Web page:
5 More Early Retirement Tips
Dear Rich Lifer,
Early this week we showed you what to look for in an “early retirement” package.
Depending on your age and financial situation, an employer buyout might actually be a blessing in disguise.
However, if retirement is still a few years away, you’ll have to make a decision. Is taking the money and risking your chances in a shaky job market better than staying put and praying you don’t get an email with layoffs in the subject line?
The good news is, you’re not alone in making this tough decision. Today we’re sharing five tips to help navigate your early retirement offer.
This is likely the tip of the iceberg when it comes to early buyouts, as several Fortune 500 companies brace for a second wave of lost revenues due to the coronavirus pandemic.
The truth is, the next crisis could be worse than anything we’ve seen before. (That’s why these two men who predicted the great recession of 2008 are issuing a new urgent prediction.)
If you’re at all worried about getting laid off, these five tips should help you mentally prepare for accepting or rejecting an early exit…
Tip #1: Run The Numbers To See If You Can Stop Working
The first thing you need to do when you receive an offer, is figure out if you’re work-optional or not.
A financial planner can help you run the numbers or you can do some quick back-of-the-envelope math like this:
- What are your monthly expenses (including taxes)?
- How much guaranteed monthly income (pension, Social Security, etc.) will you receive?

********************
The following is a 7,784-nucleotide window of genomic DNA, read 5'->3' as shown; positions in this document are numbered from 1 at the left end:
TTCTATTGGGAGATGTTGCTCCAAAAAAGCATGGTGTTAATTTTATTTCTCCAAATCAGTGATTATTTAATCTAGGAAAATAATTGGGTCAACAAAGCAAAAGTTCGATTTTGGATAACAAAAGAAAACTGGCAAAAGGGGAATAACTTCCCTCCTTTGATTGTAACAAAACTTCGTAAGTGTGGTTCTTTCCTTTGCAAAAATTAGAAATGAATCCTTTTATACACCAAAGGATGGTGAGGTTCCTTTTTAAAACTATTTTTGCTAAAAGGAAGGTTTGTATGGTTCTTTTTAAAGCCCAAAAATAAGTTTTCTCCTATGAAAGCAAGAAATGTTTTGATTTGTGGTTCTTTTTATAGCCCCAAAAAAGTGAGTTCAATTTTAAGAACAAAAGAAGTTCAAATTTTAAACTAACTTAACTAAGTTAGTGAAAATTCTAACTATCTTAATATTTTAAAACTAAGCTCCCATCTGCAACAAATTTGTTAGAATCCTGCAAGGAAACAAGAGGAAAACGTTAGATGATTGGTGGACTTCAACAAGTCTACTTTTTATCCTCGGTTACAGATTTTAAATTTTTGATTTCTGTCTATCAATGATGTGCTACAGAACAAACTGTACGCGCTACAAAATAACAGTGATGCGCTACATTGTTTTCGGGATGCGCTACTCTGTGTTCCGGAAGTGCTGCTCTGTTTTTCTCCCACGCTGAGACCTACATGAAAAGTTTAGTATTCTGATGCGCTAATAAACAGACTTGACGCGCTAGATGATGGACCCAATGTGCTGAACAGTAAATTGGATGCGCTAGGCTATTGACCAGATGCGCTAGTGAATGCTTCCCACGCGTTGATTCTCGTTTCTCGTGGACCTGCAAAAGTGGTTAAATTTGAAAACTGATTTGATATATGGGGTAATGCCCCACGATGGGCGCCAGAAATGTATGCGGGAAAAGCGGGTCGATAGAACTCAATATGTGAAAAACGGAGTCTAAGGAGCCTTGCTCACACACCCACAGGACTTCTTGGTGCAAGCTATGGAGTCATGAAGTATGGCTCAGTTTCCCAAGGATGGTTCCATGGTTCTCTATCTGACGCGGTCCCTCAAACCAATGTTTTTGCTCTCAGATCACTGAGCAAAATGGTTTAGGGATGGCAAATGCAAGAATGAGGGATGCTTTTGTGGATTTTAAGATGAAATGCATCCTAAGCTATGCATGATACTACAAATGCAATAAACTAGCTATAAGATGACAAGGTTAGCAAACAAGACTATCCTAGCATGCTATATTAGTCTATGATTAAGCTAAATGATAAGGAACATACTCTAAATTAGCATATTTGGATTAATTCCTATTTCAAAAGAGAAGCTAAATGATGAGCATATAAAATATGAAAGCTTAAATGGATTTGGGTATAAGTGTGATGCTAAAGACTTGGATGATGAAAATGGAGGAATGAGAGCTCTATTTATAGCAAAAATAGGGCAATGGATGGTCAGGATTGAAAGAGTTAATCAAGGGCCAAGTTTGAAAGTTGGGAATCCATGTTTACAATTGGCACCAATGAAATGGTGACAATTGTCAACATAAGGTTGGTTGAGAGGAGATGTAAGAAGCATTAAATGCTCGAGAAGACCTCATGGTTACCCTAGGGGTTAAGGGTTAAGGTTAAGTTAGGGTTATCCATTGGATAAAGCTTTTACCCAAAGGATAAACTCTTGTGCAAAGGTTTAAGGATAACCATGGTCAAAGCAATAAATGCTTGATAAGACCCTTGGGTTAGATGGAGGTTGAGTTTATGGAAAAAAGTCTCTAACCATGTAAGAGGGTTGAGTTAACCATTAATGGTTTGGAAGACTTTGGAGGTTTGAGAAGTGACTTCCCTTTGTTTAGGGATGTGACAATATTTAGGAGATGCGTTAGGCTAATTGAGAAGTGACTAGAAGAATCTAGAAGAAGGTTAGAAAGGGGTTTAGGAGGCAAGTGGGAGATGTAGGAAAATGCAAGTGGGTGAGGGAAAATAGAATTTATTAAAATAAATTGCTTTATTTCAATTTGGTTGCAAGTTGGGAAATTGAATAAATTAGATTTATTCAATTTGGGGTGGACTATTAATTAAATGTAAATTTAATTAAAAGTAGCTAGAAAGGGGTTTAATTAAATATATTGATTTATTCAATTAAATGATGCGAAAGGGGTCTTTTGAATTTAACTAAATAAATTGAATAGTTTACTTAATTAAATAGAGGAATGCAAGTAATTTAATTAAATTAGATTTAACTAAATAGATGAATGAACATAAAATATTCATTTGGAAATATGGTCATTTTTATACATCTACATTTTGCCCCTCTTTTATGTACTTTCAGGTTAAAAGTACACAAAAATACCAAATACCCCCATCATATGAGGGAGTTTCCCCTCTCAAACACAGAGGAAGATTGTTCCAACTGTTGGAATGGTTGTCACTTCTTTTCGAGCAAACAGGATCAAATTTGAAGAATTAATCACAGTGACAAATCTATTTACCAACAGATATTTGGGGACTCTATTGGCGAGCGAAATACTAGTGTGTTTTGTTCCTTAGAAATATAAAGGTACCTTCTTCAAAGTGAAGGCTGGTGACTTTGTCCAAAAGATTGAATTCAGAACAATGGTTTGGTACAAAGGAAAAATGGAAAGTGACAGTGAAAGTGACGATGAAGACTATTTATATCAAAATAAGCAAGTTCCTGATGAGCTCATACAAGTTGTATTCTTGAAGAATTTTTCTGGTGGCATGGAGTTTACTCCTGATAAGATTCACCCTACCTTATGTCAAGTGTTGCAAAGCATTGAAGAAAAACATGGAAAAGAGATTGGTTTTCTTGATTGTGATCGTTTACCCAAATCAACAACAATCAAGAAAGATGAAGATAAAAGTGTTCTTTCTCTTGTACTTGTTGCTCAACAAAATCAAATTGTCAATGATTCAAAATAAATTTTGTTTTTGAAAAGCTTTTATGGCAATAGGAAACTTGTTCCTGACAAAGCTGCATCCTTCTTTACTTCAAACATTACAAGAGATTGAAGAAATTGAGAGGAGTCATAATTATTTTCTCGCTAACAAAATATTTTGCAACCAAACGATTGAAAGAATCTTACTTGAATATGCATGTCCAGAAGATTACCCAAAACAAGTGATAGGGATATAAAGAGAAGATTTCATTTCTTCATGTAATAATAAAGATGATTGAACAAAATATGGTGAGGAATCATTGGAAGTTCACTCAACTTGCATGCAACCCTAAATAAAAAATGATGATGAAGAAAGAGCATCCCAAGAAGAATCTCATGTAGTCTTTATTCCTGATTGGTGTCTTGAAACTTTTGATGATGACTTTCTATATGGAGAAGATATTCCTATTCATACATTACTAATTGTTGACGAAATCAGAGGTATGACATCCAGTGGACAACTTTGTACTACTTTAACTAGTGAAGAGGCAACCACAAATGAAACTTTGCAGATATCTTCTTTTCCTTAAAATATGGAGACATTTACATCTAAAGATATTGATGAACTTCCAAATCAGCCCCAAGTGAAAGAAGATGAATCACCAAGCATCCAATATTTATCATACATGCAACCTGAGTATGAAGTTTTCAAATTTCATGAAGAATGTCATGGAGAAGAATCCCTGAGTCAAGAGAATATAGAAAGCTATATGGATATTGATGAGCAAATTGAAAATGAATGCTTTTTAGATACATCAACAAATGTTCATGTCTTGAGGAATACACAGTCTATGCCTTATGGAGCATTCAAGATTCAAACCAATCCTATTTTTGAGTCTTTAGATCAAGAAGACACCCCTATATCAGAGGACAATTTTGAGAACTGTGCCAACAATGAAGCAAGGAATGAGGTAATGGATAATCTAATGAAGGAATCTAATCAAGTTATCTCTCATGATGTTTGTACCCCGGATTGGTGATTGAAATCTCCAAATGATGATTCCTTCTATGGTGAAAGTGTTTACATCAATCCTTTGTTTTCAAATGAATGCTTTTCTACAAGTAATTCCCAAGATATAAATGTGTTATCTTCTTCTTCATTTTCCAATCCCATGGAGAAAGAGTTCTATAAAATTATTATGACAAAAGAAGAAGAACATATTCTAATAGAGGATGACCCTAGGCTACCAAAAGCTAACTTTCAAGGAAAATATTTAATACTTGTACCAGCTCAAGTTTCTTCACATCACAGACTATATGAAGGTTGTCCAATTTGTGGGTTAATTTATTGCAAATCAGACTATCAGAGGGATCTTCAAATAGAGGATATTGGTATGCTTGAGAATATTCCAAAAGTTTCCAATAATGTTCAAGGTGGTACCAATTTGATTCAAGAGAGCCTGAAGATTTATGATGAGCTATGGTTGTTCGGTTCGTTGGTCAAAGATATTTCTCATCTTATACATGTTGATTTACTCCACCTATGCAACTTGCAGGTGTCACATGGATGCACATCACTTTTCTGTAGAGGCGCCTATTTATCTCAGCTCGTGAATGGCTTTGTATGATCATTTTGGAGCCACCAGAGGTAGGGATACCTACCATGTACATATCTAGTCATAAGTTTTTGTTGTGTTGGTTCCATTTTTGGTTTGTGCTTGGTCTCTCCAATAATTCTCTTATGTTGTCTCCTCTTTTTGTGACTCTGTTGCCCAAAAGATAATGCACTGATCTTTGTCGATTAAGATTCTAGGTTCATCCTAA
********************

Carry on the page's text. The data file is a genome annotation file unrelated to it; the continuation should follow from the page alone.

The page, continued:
- What’s the monthly gap?
- What’s the annual gap?
- How big of a nest egg do you need to fund the gap?
Let’s say your monthly expenses work out to $10,000 and your guaranteed monthly income is $4,000, so you have a $6,000 monthly gap or $72,000 annual gap.
If you divide $72,000 by 4%, you get $1.8 million, which is how much money you’d need saved up to retire financially free.
We’re loosely using the 4% rule, which is by no means foolproof. But if your savings are way below the target, you either need to drastically start cutting expenses or start looking for a new job.
Tip #2: Track Your Expenses
Even if you opt out of an early retirement, it’s still wise to get in the habit of tracking all your expenses now.
The reason why this is so important is when you do finally make the leap to retirement, tracking your expenses will no longer be an option. As you saw in the example above, the first number that decides whether you can retire comfortably is your monthly expenses.
The easiest way to find out how much you spend each month is take all your debits from your bank accounts over the last two years and divide that number by 24.
If you bank online, this should take you less than 5 minutes. You’re probably thinking there are some expenses that are outliers, like the kitchen renovation you paid for last year or that new car.
The reason why you should leave those big expenses in your calculation is because there’s always going to be large expenses you have to pay for until the day you die. It’s best to build them into your budget now.
Tip #3: To Take The Lump Sum Or Not?
One of the hardest decisions you may face — usually because you don’t get a do-over — is whether to take your retirement benefits as a lump sum or as a traditional pension with monthly payouts.
There are four main factors you should consider:
Marital Status: If you’re married and choose to take a pension with a joint-and-survivor payout, payments will continue for as long as one spouse is alive. Financial planners say this is a valuable benefit you shouldn’t overlook.
Even if you don’t expect to live long, your spouse might – and taking a traditional pension can guarantee he or she won’t run out of money.